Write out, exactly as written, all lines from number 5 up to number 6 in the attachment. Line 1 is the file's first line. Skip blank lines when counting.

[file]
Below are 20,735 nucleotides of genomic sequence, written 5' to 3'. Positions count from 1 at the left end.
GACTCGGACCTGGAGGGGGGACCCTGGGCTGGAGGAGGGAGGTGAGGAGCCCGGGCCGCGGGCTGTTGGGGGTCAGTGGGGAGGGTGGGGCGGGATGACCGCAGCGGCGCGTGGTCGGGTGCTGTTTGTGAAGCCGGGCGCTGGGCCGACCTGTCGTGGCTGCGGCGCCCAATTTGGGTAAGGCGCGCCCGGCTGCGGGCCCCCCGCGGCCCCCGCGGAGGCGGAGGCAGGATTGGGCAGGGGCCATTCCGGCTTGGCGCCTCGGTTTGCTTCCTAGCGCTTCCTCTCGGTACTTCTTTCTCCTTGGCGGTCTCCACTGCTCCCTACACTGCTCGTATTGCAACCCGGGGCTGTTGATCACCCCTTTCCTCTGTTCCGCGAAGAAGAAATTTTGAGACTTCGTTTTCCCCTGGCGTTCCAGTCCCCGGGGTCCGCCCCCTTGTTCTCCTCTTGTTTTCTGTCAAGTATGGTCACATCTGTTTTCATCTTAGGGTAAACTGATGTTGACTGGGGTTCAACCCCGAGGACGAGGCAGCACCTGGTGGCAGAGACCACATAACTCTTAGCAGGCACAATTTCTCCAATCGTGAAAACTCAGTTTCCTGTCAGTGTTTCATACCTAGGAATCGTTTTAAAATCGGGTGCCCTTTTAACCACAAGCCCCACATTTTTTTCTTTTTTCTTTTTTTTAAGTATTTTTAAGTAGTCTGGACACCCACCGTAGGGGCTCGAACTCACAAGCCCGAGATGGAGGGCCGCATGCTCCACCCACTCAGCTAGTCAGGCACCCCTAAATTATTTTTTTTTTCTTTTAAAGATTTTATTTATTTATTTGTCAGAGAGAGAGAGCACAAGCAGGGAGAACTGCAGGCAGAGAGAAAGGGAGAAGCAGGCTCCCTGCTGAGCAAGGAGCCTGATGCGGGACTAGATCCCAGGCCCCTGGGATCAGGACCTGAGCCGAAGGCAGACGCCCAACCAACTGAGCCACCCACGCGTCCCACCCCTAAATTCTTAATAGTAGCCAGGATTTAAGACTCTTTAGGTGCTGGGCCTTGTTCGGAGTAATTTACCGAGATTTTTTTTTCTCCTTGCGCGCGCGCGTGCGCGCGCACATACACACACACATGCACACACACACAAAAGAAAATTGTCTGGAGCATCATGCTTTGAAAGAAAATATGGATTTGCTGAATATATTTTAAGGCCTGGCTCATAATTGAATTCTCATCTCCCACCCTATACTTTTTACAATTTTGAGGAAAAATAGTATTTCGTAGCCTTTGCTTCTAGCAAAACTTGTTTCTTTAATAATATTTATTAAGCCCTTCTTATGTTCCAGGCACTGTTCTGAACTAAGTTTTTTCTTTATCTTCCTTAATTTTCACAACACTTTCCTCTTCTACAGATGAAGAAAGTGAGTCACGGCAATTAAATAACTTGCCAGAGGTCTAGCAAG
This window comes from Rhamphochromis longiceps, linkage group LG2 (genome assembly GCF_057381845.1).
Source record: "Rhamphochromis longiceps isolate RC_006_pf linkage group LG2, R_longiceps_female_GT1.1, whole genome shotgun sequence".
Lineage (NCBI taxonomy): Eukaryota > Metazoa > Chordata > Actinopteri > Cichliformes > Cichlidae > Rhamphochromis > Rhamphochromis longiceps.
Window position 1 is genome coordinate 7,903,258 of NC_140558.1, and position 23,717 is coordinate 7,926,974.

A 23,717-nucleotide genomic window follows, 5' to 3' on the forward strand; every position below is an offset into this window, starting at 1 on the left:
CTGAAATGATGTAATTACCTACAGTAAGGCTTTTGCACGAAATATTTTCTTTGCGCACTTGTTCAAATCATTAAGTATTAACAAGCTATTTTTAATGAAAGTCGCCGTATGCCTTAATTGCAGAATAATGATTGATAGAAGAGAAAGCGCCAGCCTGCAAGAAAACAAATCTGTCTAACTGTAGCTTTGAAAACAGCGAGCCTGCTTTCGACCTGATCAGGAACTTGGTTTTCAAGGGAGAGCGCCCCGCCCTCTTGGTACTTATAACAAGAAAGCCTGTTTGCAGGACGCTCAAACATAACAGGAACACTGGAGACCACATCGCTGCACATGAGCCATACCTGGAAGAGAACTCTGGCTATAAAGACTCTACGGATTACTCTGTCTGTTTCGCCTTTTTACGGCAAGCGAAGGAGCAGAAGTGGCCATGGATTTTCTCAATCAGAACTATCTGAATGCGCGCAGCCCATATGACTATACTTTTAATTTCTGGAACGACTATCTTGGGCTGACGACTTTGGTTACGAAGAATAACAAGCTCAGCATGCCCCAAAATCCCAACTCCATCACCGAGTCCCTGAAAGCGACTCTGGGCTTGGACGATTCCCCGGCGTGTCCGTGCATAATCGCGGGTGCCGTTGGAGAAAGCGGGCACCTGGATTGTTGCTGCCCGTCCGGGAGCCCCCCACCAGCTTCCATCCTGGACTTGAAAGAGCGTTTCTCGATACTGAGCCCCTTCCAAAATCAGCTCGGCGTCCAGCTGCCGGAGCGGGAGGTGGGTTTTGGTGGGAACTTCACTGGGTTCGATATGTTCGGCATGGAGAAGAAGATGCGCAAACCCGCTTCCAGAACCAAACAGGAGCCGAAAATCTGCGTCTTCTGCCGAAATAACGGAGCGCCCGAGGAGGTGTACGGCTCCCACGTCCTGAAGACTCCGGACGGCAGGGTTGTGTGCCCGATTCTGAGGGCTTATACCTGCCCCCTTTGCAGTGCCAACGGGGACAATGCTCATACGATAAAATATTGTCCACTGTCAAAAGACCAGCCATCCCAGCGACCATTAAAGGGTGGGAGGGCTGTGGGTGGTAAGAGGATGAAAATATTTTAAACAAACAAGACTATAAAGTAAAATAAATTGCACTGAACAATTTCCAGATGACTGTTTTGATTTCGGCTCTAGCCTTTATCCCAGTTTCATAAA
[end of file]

Lineage (NCBI taxonomy): Eukaryota > Metazoa > Chordata > Actinopteri > Cichliformes > Cichlidae > Rhamphochromis > Rhamphochromis longiceps.
Window position 1 is genome coordinate 7,903,258 of NC_140558.1, and position 23,717 is coordinate 7,926,974.